Serena Williams on Postpartum Depression: 'It's a Part of Pregnancy'
Serena Williams is currently making her comeback at the French Open after giving birth to her daughter, Alexis Olympia, nine months ago. With motherhood, Williams has become an advocate for women’s health by sharing intimate details of her personal life including her struggle with postpartum depression.
“I think people need to talk about it more because it’s almost like the fourth trimester, it’s part of the pregnancy,” the 23-time Grand Slam champion said in a recent interview with Harper’s Bazaar.
“I remember one day, I couldn’t find Olympia’s bottle and I got so upset I started crying … because I wanted to be perfect for her.”
According to Centers for Disease Control and Prevention (CDC) research, nationally, about 1 in 9 women experience symptoms of postpartum depression. Estimates also vary by state, and can be as high as 1 in 5 women.
Williams is speaking out about postpartum depression months after she almost lost her life during childbirth. She would have been one of the many Black mothers who have died in the U.S. from pregnancy.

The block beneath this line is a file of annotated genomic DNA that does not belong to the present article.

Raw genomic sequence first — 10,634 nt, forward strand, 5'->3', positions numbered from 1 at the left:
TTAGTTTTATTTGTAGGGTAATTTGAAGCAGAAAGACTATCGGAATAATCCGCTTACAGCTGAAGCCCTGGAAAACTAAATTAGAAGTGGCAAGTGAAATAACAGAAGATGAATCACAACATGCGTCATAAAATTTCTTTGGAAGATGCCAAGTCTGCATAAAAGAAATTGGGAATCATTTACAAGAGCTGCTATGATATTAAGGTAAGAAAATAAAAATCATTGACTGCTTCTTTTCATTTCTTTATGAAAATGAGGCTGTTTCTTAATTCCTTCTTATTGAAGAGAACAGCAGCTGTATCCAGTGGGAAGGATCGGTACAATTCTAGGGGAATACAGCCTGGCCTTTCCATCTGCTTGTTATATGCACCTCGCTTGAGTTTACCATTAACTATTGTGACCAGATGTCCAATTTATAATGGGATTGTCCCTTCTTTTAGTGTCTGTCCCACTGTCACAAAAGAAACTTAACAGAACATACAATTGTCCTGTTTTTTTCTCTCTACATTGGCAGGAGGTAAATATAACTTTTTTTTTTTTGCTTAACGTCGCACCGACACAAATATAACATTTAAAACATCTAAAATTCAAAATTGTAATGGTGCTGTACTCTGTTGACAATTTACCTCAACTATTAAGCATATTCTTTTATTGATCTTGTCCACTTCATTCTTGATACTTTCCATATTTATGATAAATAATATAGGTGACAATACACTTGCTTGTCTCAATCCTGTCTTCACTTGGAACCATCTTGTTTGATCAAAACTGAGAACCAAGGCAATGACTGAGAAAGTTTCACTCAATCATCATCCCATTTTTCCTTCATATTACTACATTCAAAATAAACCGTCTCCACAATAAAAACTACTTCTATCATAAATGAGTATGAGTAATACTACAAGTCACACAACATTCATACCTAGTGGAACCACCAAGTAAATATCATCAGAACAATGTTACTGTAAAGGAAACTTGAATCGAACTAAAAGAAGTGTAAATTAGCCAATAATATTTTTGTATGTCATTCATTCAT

Black women are 243 percent more likely to die from pregnancy- or childbirth-related causes than white women, according to the CDC.
“I almost died after giving birth to my daughter, Olympia,” Williams wrote in a February op-ed for CNN.
She suffered a pulmonary embolism after an emergency C-section. As Williams has a medical history with the problem, she didn’t hesitate to inform hospital staff.
“When I fell short of breath, I didn’t wait a second to alert the nurses,” she wrote.
In the HBO documentary series, “Being Serena,” you see firsthand the tennis champion’s scare after giving birth, and the support of her husband, Alexis Ohanian, the co-founder of the site Reddit.
Williams, whose self-confidence flourished despite the frequent brushes with racism and misogyny as she climbed the ranks of professional tennis, is advocating for healthy pregnancies and births for women around the world.
“Every mother, everywhere, regardless of race or background deserves to have a healthy pregnancy and birth,” she wrote.
“How You can demand governments, businesses and health care providers do more to save these precious lives.”
Harper’s Bazaar asked Williams if she feels she’s a good mother.
“I do,” she responded. “I hope I am, and I’m going to strive to be the best mom I can be.”